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NBA Finals notebook

Former teammates give praise to Shaq

By Gary Washburn
Globe Staff / June 3, 2011

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MIAMI — While there will long be debate about Shaquille O’Neal’s place amongst the all-time greats and whether he gave a maximum effort throughout his 19-year career, there is no debate about his impact on the NBA as the league loses one of its legendary personalities.

Friends and adversaries had nothing but compliments yesterday when news spread of the big man’s retirement. There is general speculation that O’Neal may attempt a return once his sore Achilles’ tendon and foot heal, but for now he’s done.

O’Neal came to Miami as a savior in 2004 and left in 2008 with harsh words for the Heat’s training staff because of a lingering hip injury and unkind remarks about superstar Dwyane Wade. Wade has been mum about O’Neal throughout the postseason, leaving such reflections to another of O’Neal’s former teammates, LeBron James, during the series with the Celtics. But after posting a flattering tweet Wednesday, Wade continued his praise.

“First of all, I’m thinking of 19 years,’’ Wade said before last night’s Game 2 of the NBA Finals. “As a teammate, I’m always appreciative of the opportunity to play with one of the greats ever to put on an NBA jersey. I really learned a lot from him as a professional. We had some great years together. I’m humbled and totally honored to have been a teammate, just seeing the dominance of what he did will never be forgotten and what he did off the court, always fun-loving. Overall, a great career as a person and a player.’’

James played one season with O’Neal in Cleveland, though O’Neal missed the final 29 regular-season games with a broken right thumb and never reached full strength for the 2010 playoffs.

“Even before I had him as a teammate, being around him during All-Star Games, being around him in the offseason, he was a great person, I think everybody knows what he’s able to do when he had a basketball uniform on,’’ James said. “He was just as great off the court as he was on.’’

After hearing those comments, O’Neal released a video response supporting the Heat for an NBA title.

“LeBron, D-Wade, I just saw the comments you said about me, appreciate it very much, it was an honor playing with you two guys,’’ he said on Twitter.

Heat president Pat Riley acquired the big man in the summer of 2004 and motivated O’Neal to get into premium shape to prove wrong those who said he was done at 32.

O’Neal rewarded Riley with the Heat’s first title in 2006.

“He had a great career,’’ said Riley. “I heard something a week ago that said if he retired, he was going to do it for one reason and that is to take Charles Barkley’s job and tell the truth about the Miami Heat. If he’s retiring for that reason, then I’m all for it.

“I had the privilege of coaching a lot of great centers. I watched Kareem Abdul-Jabbar retire, went through a whole year of ceremonies. He was being honored in every city. I was there with Patrick [Ewing]. I was there with Zo [Alonzo Mourning] and I was there with Shaquille. It has been an honor to coach great, great players. He was one of the greatest of all time.’’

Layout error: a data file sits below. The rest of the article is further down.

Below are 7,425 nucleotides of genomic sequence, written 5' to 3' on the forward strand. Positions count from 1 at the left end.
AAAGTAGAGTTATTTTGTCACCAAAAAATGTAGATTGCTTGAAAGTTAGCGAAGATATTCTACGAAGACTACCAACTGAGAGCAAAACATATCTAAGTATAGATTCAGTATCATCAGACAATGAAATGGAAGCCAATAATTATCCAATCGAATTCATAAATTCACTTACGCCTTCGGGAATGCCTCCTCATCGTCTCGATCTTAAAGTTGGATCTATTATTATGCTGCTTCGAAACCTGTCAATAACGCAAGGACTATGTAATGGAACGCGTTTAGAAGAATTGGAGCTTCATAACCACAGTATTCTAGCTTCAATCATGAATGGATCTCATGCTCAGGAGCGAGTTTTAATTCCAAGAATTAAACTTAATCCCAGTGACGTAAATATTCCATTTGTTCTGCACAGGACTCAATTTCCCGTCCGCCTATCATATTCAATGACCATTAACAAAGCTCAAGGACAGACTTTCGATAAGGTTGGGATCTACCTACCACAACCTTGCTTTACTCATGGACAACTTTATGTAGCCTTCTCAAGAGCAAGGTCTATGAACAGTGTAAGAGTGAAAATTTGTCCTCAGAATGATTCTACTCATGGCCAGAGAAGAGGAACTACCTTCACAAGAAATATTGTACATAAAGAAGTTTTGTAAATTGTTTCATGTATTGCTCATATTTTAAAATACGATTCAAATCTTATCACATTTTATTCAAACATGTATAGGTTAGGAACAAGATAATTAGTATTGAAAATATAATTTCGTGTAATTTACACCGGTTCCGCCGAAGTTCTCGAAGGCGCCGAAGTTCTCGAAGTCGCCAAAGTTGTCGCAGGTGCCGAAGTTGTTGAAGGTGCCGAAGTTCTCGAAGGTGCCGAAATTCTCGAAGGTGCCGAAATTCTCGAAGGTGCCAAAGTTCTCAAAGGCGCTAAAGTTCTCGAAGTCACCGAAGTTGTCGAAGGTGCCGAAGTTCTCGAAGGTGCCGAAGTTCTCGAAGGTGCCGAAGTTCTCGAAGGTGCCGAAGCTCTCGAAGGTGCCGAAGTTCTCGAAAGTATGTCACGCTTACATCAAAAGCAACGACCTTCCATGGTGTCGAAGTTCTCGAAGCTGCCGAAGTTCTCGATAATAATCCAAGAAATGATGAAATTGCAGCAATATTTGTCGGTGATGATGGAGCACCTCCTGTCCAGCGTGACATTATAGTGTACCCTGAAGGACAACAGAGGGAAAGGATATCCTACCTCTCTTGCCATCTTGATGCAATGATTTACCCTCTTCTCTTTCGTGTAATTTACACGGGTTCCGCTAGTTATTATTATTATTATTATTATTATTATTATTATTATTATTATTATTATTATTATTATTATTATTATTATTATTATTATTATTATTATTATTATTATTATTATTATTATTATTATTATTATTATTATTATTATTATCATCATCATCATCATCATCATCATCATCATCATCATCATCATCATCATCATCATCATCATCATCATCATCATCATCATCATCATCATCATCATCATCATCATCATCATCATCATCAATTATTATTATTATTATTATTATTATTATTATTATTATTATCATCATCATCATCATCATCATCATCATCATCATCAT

Nowitzki has a hand Dirk Nowitzki prepared feverishly before Game 2, as he usually does. But this time he was wearing a white piece of tape around his left middle finger. Nowitzki tore a tendon late in the fourth quarter of Game 1 Tuesday night. Since then, Nowitzki’s finger has been the talk of what has become a pretty news-dry Finals.

Nowitzki has said he is not feeling much discomfort, and the Heat fully expected him to play at 100 percent after his 7-for-18 shooting in Game 1.

Nowitzki didn’t seem to have many limitations in the Mavericks’ series-tying 95-93 victory, scoring 24 points on 10-of-22 shooting, including the winning layup with 3.6 seconds left.

“Dirk has played with a lot of injuries,’’ Dallas coach Rick Carlisle said before the game. “He’s played hurt. It’s one of the reasons he’s becoming a legendary player. Some of the things he’s gone through and some of the things he’s played with and how quickly he’s bounced back. He’s never going to be a guy to complain about those kinds of things. I know he’s not going to make an issue of it.’’

Job watch After being passed up in favor of Kevin McHale for the Rockets’ coaching job and being excluded among serious candidates for the top job in Golden State, Celtics assistant Lawrence Frank has been mentioned for the Raptors’ job along with Dallas assistant Dwane Casey.

Toronto general manager Bryan Colangelo said he wanted a more defensive-minded coach, and Frank was in charge of the Celtics’ No. 1-rated defense this season. Celtics coach Doc Rivers would be hard-pressed to replace Frank after losing Tom Thibodeau to the Bulls last season.

Gary Washburn can be reached at gwashburn@globe.com.

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